Author here. Thanks for the heads up, it did look a bit bleak on the mobile. Increased the font size, made grey much more dark, and increased heading sizes. Hope it's easier to read now!


I don't know if I'm seeing the old version or the new version, but this is still very hard to read.

Advice to all web designers: Please do not use "font-weight: 300" for body text, ever. Simply changing that to 400 in the developer tools made it much more readable. The font was still bugging me, so I tried killing the "font-family: futura pt" too.

Wow! What a world of difference. Now it is super easy to read, instead of looking like it's trying to show off some design style.

Know your audience: you are addressing potential database developers with this book, not graphic designers.


Preferring one font over the other is more a question of taste, but I think you're right about font-weight: it does read better with 400. Thanks for the tip!


And thank you for being so responsive to feedback! It's much easier to read now.

I also want to apologize for my comment being a little grouchy; I should know better than to comment on style and readability in the wee hours. :-)


Sure thing! Appreciate that you've figured out what was wrong with that font, too.


In past few days I've heard so many praises and also I have heard so much criticism about Database Books in general.

What makes this book so much better?


It depends on your goal.

Database internals books are not worth reading if you want to work on implementing real world database engines. You are better off checking out internals and documentation of various implementations and also research papers in that field. And you would be doing your own research anyway.

But if you are just starting out in programming, it's probably as good book as any to learn something new and practical about algorithms and data structures.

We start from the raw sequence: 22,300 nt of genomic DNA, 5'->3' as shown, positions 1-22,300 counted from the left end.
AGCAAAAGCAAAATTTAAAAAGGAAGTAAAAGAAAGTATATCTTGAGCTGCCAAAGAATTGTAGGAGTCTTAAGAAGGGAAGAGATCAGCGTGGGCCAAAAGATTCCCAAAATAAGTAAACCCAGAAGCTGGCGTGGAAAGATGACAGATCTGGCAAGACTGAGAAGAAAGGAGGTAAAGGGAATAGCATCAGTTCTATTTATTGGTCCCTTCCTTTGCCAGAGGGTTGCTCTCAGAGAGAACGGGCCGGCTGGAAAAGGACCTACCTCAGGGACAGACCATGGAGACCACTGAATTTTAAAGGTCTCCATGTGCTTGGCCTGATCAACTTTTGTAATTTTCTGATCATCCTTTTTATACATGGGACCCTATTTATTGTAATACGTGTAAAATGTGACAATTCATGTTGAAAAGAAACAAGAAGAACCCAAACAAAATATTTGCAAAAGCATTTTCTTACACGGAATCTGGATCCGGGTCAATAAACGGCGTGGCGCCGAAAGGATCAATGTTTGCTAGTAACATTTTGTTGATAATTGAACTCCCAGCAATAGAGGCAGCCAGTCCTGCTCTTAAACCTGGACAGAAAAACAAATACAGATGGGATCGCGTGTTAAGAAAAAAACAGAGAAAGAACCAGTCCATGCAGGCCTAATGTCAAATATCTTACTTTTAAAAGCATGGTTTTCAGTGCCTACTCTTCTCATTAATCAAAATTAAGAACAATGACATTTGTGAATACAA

I completely agree that it always depends on the goal. I'd also add a second vector: experience. If you've already worked with distributed and/or storage systems and have understanding of the field, you can jump straight to papers and code. However, for people who are just starting, it may be beneficial to read an overview book and get familiar with a field. This book attempts to be that a starting point that can help to navigate database papers and code.

Some of the folks I talked to who have already worked with databases a lot mentioned they've benefited from the book as well, since there were some concepts they were less familiar with or never had to learn (for example, transactional processing for the folks who have mostly worked with on eventually consistent databases; or B-Tree details for the folks who have mostly worked on LSM-Based storage engine)

Disclaimer: I'm author of this book.


Nice. This is the book I've been wishing someone wrote for a long time. Finally! Insta-buy.


Is this a full fee paid course for on campus students?

Because if it is, I would be miffed and feel short changed to be told to watch youtube lectures on my own time. I value face to face time and interactivity with my professor or lecturer. If this is a heavily discounted course due to the crippled way it is taught then I have no issue.

From the syllabus:

CS144 is taught using a combination of lectures and videos. In previous years, it was entirely “flipped”; i.e. all the lecture material was taught by videos. This year things are different and we are going to mix things up: Some weeks, including the first week, will be based on recorded videos that you are required to watch in your own time. We will call these Video Weeks. Other weeks, including the second week, are based entirely on in-class lectures, and you don’t need to watch any videos. We will call these Lecture-only Weeks. So why mix things up? We are teaching this way because we have found that some of the material (e.g. the basic principles you learn in week 1) are most efficiently learned by watching videos - the concepts are fairly simple and the material is descriptive; a video is a more efficient use of your time. Other material, such as when you learn about congestion control in week 4, is best learned in person, interactively in a lecture.


The fee you pay for college courses is for the piece of paper saying you passed the course.

Those that don't need the piece of paper can learn for free. Who can complain about that!


Ostensibly. Some may want the paper and an actual learning experience that isn't virtualised. I must be asking for too much.

I also might not understand the purpose of the video lectures. If they supplant face to face time but get rid of the tedium, then I would say it should also accompany course/lecture notes, reading texts, and/or supplemental documents.

I just think forcing people to watch youtube videos is a much lower quality experience for a student. If it's a required course I'd want a refund for being forced into a lazy teaching format.


Did you post this on wrong thread or you didn't care to open the posted link?